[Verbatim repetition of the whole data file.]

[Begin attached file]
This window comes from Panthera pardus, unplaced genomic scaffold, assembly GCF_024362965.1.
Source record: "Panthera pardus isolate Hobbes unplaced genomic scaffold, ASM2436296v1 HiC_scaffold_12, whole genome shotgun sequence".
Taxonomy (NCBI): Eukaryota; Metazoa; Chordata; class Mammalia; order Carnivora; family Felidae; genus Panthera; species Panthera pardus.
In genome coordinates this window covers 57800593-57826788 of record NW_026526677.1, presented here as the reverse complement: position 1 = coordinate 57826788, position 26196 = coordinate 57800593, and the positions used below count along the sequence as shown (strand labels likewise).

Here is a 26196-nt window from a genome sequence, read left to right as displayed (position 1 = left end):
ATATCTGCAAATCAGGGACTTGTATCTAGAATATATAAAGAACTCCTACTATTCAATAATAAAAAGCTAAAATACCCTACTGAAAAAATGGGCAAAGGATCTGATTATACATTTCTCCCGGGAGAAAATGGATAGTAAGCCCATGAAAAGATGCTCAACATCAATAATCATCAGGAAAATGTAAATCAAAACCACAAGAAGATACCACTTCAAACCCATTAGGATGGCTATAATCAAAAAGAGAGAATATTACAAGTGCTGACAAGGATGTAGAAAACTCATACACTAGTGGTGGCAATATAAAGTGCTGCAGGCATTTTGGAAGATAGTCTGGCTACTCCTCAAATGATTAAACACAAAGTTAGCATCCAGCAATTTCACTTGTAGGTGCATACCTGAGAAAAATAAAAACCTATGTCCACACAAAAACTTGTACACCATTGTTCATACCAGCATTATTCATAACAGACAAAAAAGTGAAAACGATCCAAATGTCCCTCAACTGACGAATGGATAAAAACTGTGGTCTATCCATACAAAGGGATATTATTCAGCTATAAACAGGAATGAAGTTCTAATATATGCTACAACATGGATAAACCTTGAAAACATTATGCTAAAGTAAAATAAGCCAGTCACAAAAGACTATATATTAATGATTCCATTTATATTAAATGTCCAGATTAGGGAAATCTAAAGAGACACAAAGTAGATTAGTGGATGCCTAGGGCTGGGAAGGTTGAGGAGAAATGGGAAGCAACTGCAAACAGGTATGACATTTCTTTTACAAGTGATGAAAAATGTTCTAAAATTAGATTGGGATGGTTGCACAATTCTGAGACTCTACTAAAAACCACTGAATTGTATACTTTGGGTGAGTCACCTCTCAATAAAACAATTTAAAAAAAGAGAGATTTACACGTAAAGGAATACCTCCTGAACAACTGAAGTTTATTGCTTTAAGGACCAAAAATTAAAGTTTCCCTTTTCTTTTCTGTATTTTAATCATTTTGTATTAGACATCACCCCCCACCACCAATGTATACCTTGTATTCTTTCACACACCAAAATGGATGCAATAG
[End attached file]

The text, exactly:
This window comes from Panthera pardus, unplaced genomic scaffold, assembly GCF_024362965.1.
Source record: "Panthera pardus isolate Hobbes unplaced genomic scaffold, ASM2436296v1 HiC_scaffold_12, whole genome shotgun sequence".
Taxonomy (NCBI): Eukaryota; Metazoa; Chordata; class Mammalia; order Carnivora; family Felidae; genus Panthera; species Panthera pardus.
In genome coordinates this window covers 57800593-57826788 of record NW_026526677.1, presented here as the reverse complement: position 1 = coordinate 57826788, position 26196 = coordinate 57800593, and the positions used below count along the sequence as shown (strand labels likewise).

Here is a 26196-nt window from a genome sequence, read left to right as displayed (position 1 = left end):
ATATCTGCAAATCAGGGACTTGTATCTAGAATATATAAAGAACTCCTACTATTCAATAATAAAAAGCTAAAATACCCTACTGAAAAAATGGGCAAAGGATCTGATTATACATTTCTCCCGGGAGAAAATGGATAGTAAGCCCATGAAAAGATGCTCAACATCAATAATCATCAGGAAAATGTAAATCAAAACCACAAGAAGATACCACTTCAAACCCATTAGGATGGCTATAATCAAAAAGAGAGAATATTACAAGTGCTGACAAGGATGTAGAAAACTCATACACTAGTGGTGGCAATATAAAGTGCTGCAGGCATTTTGGAAGATAGTCTGGCTACTCCTCAAATGATTAAACACAAAGTTAGCATCCAGCAATTTCACTTGTAGGTGCATACCTGAGAAAAATAAAAACCTATGTCCACACAAAAACTTGTACACCATTGTTCATACCAGCATTATTCATAACAGACAAAAAAGTGAAAACGATCCAAATGTCCCTCAACTGACGAATGGATAAAAACTGTGGTCTATCCATACAAAGGGATATTATTCAGCTATAAACAGGAATGAAGTTCTAATATATGCTACAACATGGATAAACCTTGAAAACATTATGCTAAAGTAAAATAAGCCAGTCACAAAAGACTATATATTAATGATTCCATTTATATTAAATGTCCAGATTAGGGAAATCTAAAGAGACACAAAGTAGATTAGTGGATGCCTAGGGCTGGGAAGGTTGAGGAGAAATGGGAAGCAACTGCAAACAGGTATGACATTTCTTTTACAAGTGATGAAAAATGTTCTAAAATTAGATTGGGATGGTTGCACAATTCTGAGACTCTACTAAAAACCACTGAATTGTATACTTTGGGTGAGTCACCTCTCAATAAAACAATTTAAAAAAAGAGAGATTTACACGTAAAGGAATACCTCCTGAACAACTGAAGTTTATTGCTTTAAGGACCAAAAATTAAAGTTTCCCTTTTCTTTTCTGTATTTTAATCATTTTGTATTAGACATCACCCCCCACCACCAATGTATACCTTGTATTCTTTCACACACCAAAATGGATGCAATAG